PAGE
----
French peace summit postponed

Israeli Prime Minister Benjamin Netanyahu, right, greeting French Minister of Foreign Affairs Jean-Marc Ayrault at the Prime Minister Office in Jerusalem, May 15, 2016. (Kobi Gideon/Israeli Government Press Office via Flash 90)

Israeli Prime Minister Benjamin Netanyahu, right, greeting French Minister of Foreign Affairs Jean-Marc Ayrault at the Prime Minister Office in Jerusalem, May 15, 2016. (Kobi Gideon/Israeli Government Press Office via Flash 90)

(JTA) – A summit of foreign ministers in Paris to discuss the peace process between Israel and the Palestinians has been postponed.

French President François Hollande announced Tuesday that the meeting of representatives of 20 countries that had been scheduled for May 30, and to which neither Israel nor the Palestinians were invited, would be postponed since U.S. Secretary of State John Kerry cannot attend. May 30 is Memorial Day in the United States.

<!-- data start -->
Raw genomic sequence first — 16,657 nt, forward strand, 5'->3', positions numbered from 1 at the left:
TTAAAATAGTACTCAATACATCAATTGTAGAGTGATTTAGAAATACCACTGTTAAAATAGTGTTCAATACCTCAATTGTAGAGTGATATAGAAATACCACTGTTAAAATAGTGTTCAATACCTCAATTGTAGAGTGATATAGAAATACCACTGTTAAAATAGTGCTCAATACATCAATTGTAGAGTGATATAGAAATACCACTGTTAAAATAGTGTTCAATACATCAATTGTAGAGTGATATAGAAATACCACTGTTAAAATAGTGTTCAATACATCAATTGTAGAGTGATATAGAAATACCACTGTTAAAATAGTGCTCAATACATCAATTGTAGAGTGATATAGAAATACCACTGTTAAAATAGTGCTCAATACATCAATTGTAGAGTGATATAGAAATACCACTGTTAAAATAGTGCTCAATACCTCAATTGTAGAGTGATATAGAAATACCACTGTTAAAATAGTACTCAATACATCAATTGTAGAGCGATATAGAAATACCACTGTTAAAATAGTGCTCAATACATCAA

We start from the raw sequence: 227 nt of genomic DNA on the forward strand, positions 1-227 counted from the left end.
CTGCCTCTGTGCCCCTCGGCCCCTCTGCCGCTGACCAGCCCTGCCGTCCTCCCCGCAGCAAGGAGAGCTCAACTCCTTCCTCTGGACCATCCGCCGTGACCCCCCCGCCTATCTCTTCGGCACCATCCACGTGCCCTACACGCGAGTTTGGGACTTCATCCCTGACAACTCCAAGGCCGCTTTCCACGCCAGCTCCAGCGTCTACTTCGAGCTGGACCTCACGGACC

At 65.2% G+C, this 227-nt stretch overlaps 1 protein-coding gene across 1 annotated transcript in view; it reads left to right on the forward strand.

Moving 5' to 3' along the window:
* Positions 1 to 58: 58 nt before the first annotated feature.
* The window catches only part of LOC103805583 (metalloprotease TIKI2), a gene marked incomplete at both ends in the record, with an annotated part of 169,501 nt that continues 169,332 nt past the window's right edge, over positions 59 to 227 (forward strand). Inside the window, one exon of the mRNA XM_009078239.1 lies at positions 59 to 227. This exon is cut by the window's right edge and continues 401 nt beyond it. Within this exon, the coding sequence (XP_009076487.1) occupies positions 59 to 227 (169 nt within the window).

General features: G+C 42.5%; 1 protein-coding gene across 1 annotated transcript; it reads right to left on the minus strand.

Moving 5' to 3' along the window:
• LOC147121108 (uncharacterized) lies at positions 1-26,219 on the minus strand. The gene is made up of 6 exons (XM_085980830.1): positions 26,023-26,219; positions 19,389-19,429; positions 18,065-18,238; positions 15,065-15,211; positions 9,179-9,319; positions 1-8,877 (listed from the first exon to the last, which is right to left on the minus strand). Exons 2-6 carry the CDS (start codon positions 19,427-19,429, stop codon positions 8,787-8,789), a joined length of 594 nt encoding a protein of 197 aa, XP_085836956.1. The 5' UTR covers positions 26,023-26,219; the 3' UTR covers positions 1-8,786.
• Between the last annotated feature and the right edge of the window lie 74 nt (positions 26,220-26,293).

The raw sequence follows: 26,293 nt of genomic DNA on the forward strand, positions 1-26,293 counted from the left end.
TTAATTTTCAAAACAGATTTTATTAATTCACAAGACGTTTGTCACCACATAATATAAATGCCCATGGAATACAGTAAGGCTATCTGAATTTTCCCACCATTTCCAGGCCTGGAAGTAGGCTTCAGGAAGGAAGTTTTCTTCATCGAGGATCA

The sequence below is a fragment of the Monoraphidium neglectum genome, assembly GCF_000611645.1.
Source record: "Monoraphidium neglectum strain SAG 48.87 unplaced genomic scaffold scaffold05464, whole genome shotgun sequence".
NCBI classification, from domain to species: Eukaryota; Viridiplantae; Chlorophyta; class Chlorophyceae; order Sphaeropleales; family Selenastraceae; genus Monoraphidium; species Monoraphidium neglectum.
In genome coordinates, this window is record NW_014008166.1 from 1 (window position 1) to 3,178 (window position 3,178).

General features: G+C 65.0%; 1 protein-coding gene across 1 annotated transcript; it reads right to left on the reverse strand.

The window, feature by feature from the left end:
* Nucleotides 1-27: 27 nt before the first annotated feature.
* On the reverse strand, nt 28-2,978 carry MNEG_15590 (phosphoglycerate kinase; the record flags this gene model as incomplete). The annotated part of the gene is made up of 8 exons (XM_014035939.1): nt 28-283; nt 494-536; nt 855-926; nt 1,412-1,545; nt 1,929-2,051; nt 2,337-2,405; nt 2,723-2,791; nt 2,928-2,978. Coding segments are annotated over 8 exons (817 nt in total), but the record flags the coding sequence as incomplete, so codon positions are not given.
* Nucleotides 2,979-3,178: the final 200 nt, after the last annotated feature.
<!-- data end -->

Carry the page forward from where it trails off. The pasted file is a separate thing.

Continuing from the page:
Israeli Prime Minister Benjamin Netanyahu has called on France, which is convening and hosting the summit, to cancel it, saying it gives the Palestinians an excuse to avoid actual, face-to-face negotiations. He has called for direct, bilateral negotiations between Israel and the Palestinians.

The summit is set to be the run-up to an international peace conference to be held in the French capital this summer that would include Israel and the Palestinian Authority.

French Foreign Minister Jean-Marc Ayrault met Sunday in Jerusalem with Netanyahu to push the plan, and told reporters after the meeting that the summit would go on despite Israeli objections.

“I know that there is strong opposition. This is not new and it won’t discourage us. The conference will take place,” he said.

Ayrault angered Israel in January for threatening to recognize a Palestinian state if a Paris-hosted conference failed to relaunch Israeli-Palestinian peace talks. Ayrault backtracked on his statements last month, saying the conference would not “automatically” spur any action.

State Department spokesman John Kirby said Monday that the department is working with France to set a new date.

“We’ve made it clear that the May 30 date originally proposed by the French would not work for the secretary and for his schedule. We’re in discussions right now with the French about any possible alternative date that might better work for the secretary,” Kirby told reporters at his daily briefing.

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